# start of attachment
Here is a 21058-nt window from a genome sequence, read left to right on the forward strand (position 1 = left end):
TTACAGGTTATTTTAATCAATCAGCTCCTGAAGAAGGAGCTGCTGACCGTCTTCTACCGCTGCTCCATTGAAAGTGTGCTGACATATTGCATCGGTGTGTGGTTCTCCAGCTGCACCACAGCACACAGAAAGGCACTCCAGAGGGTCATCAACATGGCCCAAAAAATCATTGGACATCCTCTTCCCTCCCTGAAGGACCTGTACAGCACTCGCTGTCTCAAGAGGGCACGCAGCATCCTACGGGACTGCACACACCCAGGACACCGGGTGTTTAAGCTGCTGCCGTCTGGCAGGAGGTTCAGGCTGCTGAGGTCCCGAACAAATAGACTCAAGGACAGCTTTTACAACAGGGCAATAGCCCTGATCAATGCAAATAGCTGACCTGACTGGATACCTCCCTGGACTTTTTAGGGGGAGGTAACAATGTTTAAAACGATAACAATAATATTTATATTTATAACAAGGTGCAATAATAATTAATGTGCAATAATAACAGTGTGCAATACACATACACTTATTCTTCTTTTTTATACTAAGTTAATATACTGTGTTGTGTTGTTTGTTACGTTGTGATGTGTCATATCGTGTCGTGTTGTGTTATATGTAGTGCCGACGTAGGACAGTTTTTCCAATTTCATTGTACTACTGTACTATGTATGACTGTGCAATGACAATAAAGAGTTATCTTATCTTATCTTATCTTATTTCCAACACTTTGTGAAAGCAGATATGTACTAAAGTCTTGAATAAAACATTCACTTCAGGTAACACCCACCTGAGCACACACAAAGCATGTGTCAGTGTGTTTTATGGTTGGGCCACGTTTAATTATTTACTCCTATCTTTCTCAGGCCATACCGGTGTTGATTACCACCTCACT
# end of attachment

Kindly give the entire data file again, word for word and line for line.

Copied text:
Here is a 21058-nt window from a genome sequence, read left to right on the forward strand (position 1 = left end):
TTACAGGTTATTTTAATCAATCAGCTCCTGAAGAAGGAGCTGCTGACCGTCTTCTACCGCTGCTCCATTGAAAGTGTGCTGACATATTGCATCGGTGTGTGGTTCTCCAGCTGCACCACAGCACACAGAAAGGCACTCCAGAGGGTCATCAACATGGCCCAAAAAATCATTGGACATCCTCTTCCCTCCCTGAAGGACCTGTACAGCACTCGCTGTCTCAAGAGGGCACGCAGCATCCTACGGGACTGCACACACCCAGGACACCGGGTGTTTAAGCTGCTGCCGTCTGGCAGGAGGTTCAGGCTGCTGAGGTCCCGAACAAATAGACTCAAGGACAGCTTTTACAACAGGGCAATAGCCCTGATCAATGCAAATAGCTGACCTGACTGGATACCTCCCTGGACTTTTTAGGGGGAGGTAACAATGTTTAAAACGATAACAATAATATTTATATTTATAACAAGGTGCAATAATAATTAATGTGCAATAATAACAGTGTGCAATACACATACACTTATTCTTCTTTTTTATACTAAGTTAATATACTGTGTTGTGTTGTTTGTTACGTTGTGATGTGTCATATCGTGTCGTGTTGTGTTATATGTAGTGCCGACGTAGGACAGTTTTTCCAATTTCATTGTACTACTGTACTATGTATGACTGTGCAATGACAATAAAGAGTTATCTTATCTTATCTTATCTTATTTCCAACACTTTGTGAAAGCAGATATGTACTAAAGTCTTGAATAAAACATTCACTTCAGGTAACACCCACCTGAGCACACACAAAGCATGTGTCAGTGTGTTTTATGGTTGGGCCACGTTTAATTATTTACTCCTATCTTTCTCAGGCCATACCGGTGTTGATTACCACCTCACT